All-New Guardians Of The Galaxy #1 Review

comic books:
Thomas Bacon

Reviewed by:
On May 3, 2017
Last modified:May 3, 2017


Simply put, if you're a fan of the movies, you'll find All-New Guardians of the Galaxy fairly satisfying.

All-New Guardians of the Galaxy #1 Review

If there was ever a time to launch a new Guardians of the Galaxy series, that time is now. At the moment, the world’s attention is on Star-Lord and crew like never before. Guardians of the Galaxy Vol. 2 hit many international markets last weekend, making a phenomenal $101.2 million, and US fans are now eagerly awaiting its domestic release on May 5th. Small wonder Marvel Comics chose to re-launch Guardians of the Galaxy this week, right?

It’s clear the new series is designed to take full advantage of the film’s release. Back after the original’s success in 2014, Brian Bendis reworked the Guardians concept to align with the movie. Now, Gerry Duggan’s gone even further. I mean, let’s face it, you’ve got Baby Groot, Star-Lord’s music, and a psychedelic intro page. Sure, in a weird twist artist Aaron Kuder has given Star-Lord a beard, but that’s about the only difference.

Now, don’t get me wrong; that’s not a bad thing. The truth is that, until 2014, the Guardians of the Galaxy were a footnote in Marvel’s history. Now, they’re big news, and that’s largely because of the genius of James Gunn. I don’t blame Marvel for wanting to tap into this, but old school fans of the comic may be getting a little bit irritated.

That said, I do have to admit that Gerry Duggan has given this book his traditional twist. In particular, I love the intro page, which boldly proclaims that this is the ‘A-Team’ in space:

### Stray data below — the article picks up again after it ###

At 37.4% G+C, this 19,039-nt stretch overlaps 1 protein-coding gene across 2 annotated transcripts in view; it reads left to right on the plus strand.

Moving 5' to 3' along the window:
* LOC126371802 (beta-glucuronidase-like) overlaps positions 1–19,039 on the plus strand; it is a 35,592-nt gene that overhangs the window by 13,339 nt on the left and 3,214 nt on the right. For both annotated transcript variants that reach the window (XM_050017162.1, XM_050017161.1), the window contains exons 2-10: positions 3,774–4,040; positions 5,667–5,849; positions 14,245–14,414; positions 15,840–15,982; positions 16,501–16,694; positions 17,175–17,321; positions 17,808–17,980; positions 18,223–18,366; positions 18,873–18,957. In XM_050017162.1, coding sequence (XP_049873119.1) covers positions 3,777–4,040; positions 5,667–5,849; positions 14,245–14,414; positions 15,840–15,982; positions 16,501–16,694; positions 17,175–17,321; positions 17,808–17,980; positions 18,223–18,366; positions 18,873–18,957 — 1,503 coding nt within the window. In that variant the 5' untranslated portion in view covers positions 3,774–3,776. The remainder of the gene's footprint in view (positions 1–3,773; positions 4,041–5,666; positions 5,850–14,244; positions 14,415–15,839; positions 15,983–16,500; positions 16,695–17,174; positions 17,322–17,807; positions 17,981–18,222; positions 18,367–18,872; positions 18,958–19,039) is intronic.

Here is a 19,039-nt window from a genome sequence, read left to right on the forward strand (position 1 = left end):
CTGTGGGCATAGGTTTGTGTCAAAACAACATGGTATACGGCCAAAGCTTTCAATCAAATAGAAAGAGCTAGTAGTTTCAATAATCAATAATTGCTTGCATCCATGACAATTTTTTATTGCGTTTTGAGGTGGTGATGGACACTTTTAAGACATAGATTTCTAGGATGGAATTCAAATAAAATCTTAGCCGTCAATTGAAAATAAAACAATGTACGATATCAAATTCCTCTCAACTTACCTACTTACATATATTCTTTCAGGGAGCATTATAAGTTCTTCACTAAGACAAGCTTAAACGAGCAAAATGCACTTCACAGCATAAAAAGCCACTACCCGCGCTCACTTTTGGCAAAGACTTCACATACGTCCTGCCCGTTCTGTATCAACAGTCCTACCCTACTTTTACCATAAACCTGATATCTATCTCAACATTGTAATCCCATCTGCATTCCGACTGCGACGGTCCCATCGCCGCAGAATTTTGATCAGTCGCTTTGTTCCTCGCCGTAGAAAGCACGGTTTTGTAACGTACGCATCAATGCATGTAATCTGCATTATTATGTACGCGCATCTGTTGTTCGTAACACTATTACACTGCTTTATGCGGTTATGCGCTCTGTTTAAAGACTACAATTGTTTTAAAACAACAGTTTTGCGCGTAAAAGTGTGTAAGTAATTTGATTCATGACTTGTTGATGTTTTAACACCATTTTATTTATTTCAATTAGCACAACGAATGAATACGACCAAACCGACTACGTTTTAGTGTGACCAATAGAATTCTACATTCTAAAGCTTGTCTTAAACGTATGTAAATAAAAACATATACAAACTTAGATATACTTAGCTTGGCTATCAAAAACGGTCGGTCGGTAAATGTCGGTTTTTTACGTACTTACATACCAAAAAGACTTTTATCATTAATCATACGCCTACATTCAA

“If you’re in trouble (or you’ve got a line on a score) in the Milky Way, you can call the Guardians of the Galaxy!”

It’s a fun first issue, introducing us to the team as they launch an ‘impossible’ heist. They do it in a manner that you’d only find in comic books, and it works really well. Frankly, at first glance you’re as confused as the Guardians’ victims. Duggan takes the time to establish his characters’ new status quo, although he only drops the barest of hints to the reasons for these changes. Why is Drax a pacifist? What happened to Groot?

The story then takes us to the Guardians’ client, and from there Duggan puts the team smack-bang in the middle of a conflict between two of the Elders of the Universe. Given that the first film introduced us to the MCU’s version of the Collector, that’s a smart move, and continues the MCU-aware approach this comic is taking.

Artistically, All-New Guardians of the Galaxy #1 is satisfying but not remarkable. Aaron Kuder puts in a fairly strong performance, but there aren’t really any stand-out moments. That said, I’m not entirely convinced the plot gives him a real chance to shine.

If you’re a fan of the movies (and who isn’t?), you’re sure to find this comic pretty satisfying. It’s not the strongest story you’ll ever read, but it has the style and tone that’s turned this ragtag band into cinematic superstars, and that’s clearly all it aims to achieve.

All-New Guardians of the Galaxy #1 Review

Simply put, if you're a fan of the movies, you'll find All-New Guardians of the Galaxy fairly satisfying.